Calling for a ‘Vox Populi’ on the review of Patent applications, a pilot project , the ‘Peer to Patent Project’ has been launched by Beth Noveck of the New York Law School Institute of Information Law and Policy.
Structured on the lines of a deliberative internet based model that encourages community participation in the review of patent applications, it paves the way for a paradigm shift from the traditional process of patent application review and grant.
Excerpts from the article in the Economist, ‘A Patent Improvement’
The scheme, known as “Peer to Patent”:Community Patent Review, was created by Beth Simone Noveck, a professor at
On registration (that’s free of cost) the reviewer can post comments via the net on the patent app, prior art submission, rate claims; submit prior art samples, rate peer reviews and so on.
The number of applications has soared in recent years, but patent offices have been unable to keep up—resulting in huge backlogs and lengthy delays. Standards have slipped and in
‘The Community Patent Project stems from a core belief in Democratic values’ says Noveck. This project aims to encourage better governance of the patent system through collaborative action between the stakeholders and active community engagement.At a time when the cleavage between Science and Policy, gets wider, garnering public opinion through an arrangement such as this could well act a conduit to bridge the gap.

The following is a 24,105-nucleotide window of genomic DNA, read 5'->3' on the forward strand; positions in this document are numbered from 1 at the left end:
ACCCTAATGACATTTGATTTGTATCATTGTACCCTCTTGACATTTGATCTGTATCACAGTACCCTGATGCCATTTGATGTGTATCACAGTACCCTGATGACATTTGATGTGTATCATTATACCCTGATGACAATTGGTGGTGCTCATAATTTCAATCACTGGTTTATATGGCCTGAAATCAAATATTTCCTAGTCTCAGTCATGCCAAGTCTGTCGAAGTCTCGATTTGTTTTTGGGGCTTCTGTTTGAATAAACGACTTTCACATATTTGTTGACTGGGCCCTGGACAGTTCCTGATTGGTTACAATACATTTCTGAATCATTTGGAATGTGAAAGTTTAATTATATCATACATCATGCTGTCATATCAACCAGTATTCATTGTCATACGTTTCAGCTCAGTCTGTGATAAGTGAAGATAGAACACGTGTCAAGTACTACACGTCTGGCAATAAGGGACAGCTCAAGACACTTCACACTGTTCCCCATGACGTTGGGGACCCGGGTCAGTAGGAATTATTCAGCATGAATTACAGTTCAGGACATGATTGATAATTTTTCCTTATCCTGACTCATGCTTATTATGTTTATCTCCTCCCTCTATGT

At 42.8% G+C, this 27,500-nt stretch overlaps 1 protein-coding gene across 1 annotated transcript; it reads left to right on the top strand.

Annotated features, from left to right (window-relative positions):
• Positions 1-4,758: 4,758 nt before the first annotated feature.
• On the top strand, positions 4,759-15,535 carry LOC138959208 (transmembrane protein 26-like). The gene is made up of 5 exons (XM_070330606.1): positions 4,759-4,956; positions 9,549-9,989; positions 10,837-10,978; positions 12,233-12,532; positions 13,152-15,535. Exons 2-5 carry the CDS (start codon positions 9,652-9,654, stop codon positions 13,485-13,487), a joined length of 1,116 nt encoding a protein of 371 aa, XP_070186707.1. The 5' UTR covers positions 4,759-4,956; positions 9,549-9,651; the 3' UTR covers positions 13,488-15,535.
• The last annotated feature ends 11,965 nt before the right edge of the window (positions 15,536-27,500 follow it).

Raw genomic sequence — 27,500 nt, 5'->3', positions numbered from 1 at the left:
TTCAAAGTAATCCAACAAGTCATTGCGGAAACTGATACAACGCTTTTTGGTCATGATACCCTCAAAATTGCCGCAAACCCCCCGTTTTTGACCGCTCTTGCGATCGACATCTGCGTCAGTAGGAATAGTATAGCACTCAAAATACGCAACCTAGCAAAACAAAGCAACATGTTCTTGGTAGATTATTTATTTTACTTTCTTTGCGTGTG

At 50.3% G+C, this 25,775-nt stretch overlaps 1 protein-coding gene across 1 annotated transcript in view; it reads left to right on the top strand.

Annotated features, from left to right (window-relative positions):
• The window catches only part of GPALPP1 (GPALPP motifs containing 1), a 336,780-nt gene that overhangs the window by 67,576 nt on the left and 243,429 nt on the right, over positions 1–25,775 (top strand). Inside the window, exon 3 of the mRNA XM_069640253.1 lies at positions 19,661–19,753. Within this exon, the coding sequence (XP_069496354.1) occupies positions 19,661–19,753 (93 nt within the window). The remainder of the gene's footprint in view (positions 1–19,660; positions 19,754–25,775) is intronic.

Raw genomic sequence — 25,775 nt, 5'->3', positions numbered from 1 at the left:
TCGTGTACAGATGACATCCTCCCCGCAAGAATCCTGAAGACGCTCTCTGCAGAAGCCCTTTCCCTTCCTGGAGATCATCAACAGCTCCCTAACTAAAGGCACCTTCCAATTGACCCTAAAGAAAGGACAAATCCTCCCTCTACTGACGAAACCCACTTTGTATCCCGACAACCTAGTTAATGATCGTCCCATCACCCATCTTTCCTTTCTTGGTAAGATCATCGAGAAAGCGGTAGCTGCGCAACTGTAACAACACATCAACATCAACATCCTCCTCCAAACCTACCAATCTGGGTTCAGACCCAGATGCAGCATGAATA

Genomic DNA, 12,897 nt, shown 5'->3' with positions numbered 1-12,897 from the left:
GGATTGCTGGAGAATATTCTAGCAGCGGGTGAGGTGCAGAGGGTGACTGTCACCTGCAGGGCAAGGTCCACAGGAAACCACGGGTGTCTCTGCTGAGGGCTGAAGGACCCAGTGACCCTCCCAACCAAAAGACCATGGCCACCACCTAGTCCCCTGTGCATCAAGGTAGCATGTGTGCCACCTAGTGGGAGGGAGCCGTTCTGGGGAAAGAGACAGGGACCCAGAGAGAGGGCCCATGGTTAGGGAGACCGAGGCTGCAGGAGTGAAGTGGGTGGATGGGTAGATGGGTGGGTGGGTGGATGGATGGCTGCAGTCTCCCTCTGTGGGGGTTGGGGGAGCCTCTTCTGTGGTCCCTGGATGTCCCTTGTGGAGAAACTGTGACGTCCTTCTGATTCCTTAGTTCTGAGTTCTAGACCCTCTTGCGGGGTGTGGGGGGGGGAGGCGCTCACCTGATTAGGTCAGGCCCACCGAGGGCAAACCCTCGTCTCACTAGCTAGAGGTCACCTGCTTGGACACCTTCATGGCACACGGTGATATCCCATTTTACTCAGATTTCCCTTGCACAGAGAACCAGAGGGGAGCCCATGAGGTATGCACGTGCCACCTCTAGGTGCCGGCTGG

Companies such as GE , Motorola, Intel, Microsoft, HP have posted their patent claims on the project website inviting peers reviews and public opinion in what could also be viewed as an extension of the corporate-social contract and discharge of a corporate social responsibility that companies are increasingly looking to further.
Tuning in to the Indian context…… a flip back to Shmnads post on Spicyip post, ‘Big Patents Arrive in India’ Database,
‘We also need to advocate for greater transparency in patent office decision making, which would inter-alia, involve making patent decisions available to the public. During the 80’s and early 90’s, some of these decisions were made public and proved tremendously useful for a paper I did whilst assessing the role that “policy” played in patent office decisions. Unfortunately, with the retiring of then Controller General, Mr Shanti Kumar, this practice was discontinued. It would be great if this were resumed. After all, more critical public review of these decisions can only lead to a more robust patent system.’